Introduction to Arduino Programming

So, let us move on into the programming stage of the SSTuino Innovator’s Kit!

Table of Contents

Virtual Programming

Before we go into programming with the Arduino app, let us take things slow with the coding functionality on TinkerCAD!

The Arduino programming language is very simillar to the C/C++ Language and are actually C/C++ functions that can be called into your code. When the code is uploaded onto the SSTuino, the compiler inside the Arduino IDE will convert it to something that the microcontroller can read.

Create a new circuit on TinkerCAD, and set it up like this:


Once you set it up and press start simulation, notice the LED on the Arduino blinking? Why does this happen?


The reason this happens is that TinkerCAD places in a sample code when you insert the Arduino into the circuit.

Stop the simulation and press the CODE button. You should see something like this:


TinkerCAD is very simple to use as you can use block coding to program the Arduino. You would have had experience in block coding with Scratch, Thunkable and Blockly Games. The programming environment would be very simillar to those you had used before.

If you would like to program with text in TinkerCAD, you can also do so like this:


They also have another format called Blocks + Code. The text code changes according to the blocks that you place.


Note: In TinkerCAD, when you program in blocks, the text that you coded will be deleted, and when you program in text, the blocks that you placed will be deleted when you change the programming mode. This is to prevent any internal application error with the website.arduinoProg12

So what does this block of code do? It tells the Arduino to:

and it repeats all over until you turn off the circuit by unplugging the Arduino from the power source.

In programming, HIGH means to turn something on or give it power, while LOW means to turn something off or to not give it power. For this code, there are only 2 STATES, HIGH or LOW. This means that it is either on or off and there is no value in between (either 1 or 0).

Now change the value of the wait ___ seconds to something that you like. What happens then?

Pin 13

Now, let us connect up the circuit:


After you start simulation, it should look something like this:


Wait a minute… How come the LED attached turns on and off even though I did not program it? Well the reason behind it is that the built-in LED pin is also connected to pin 13. This means in the program, LED_BUILTIN is also pin 13.

In TinkerCAD, another awesome feature is the ability to download the program that you have coded just now! You just have to press the download button as shown here:

Go to code, and press the download button


A .ino file will be downloaded on your mac and can be used on the Arduino IDE. Open the file and you would see this:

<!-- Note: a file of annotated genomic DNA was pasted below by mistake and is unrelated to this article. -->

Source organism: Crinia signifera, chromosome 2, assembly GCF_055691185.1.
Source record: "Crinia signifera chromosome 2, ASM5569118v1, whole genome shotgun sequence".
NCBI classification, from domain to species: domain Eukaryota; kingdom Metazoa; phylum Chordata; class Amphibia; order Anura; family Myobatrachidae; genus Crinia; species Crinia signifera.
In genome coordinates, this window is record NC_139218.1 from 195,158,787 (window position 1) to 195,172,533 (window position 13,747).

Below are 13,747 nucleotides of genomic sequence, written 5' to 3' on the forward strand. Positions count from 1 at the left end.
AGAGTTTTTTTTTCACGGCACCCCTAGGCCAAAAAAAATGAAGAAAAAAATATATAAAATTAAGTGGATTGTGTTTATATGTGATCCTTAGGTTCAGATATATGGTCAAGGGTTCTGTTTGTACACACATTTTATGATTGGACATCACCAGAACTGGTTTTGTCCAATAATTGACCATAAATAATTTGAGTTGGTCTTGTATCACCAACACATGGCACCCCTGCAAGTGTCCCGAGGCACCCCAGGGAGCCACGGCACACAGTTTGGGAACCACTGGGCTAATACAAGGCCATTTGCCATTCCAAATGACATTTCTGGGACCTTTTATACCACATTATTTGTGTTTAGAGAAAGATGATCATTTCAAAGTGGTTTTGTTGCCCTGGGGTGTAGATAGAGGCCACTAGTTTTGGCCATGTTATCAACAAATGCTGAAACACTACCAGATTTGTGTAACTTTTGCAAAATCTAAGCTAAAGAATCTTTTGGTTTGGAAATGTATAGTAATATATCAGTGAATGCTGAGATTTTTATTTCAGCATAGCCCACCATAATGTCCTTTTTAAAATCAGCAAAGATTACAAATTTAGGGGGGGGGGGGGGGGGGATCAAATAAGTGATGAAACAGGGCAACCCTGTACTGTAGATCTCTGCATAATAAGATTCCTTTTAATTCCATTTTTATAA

Click OK.

A folder will then be created and you will be able to see this code appear.


How does the code work?

You would probably have noticed that this code looks rather different than the blocks you see in TinkerCAD. The Arduino app that you are using right now is called an Integrated Development Environment or IDE for short and is one of the places that you can program your SSTuino in.

For example, I use another IDE called Visual Studio Code to modify this website for you! (in Markdown)


Let us analyse the code we see here


Here is an explanation on how most basic Arduino code works:

// These two slashes indicate a comment
/* This also indicates a comment 
The brackets () indicate a function e.g. int main()
void setup() //This is only run once when the device first powers up
{ //<- The curly brackets are very important. Place them carefully to avoid confusion.
    Why is pinMode written as so? That is due to the practice of using camelCase for writing code.
    We declare pin 13 as the output pin. It can also be written as pinMode(LED_BUILTIN, OUTPUT).
    The state "OUTPUT" must be written in CAPITAL LETTERS.
    It is also very important to place a semicolon ";" when you finish your "sentence", just like
    your English sentences.

void loop() //loop = runs forever till the end of time (or until you turn off the power)
  digitalWrite(13, HIGH);// Turn on pin 13
  delay(1000); // Wait for 1000 millisecond(s)
  digitalWrite(13, LOW);// Turn off pin 13
  delay(1000); // Wait for 1000 millisecond(s)

  The section above will turn on and off the LED. Note the CAPITAL LETTERS on the "HIGH" and "LOW"

Learn more about camelCase here:

Learn more about the “()” :

If you want to read up about C++:

Arduino language reference:


Now, let us connect our SSTuino like this:

NOTE: To prevent damage to your computer or the components, please disconnect all power from the SSTuino board when you are wiring up your circuit!

Connect the SSTuino to your mac after you have finished assembling the circuit.

In your Arduino IDE, go to

Tools -> Port -> /dev/tty.SLAB_USBtoUART


Make sure to select the correct board:


And now you can upload with this button:


You should see your circuit light up like this:


The SSTuino can read?!

In the next tutorial series, we will be looking at how to make the SSTuino recieve inputs from your components, and then have a reaction from that.

Click here to access the next tutorial

Have fun!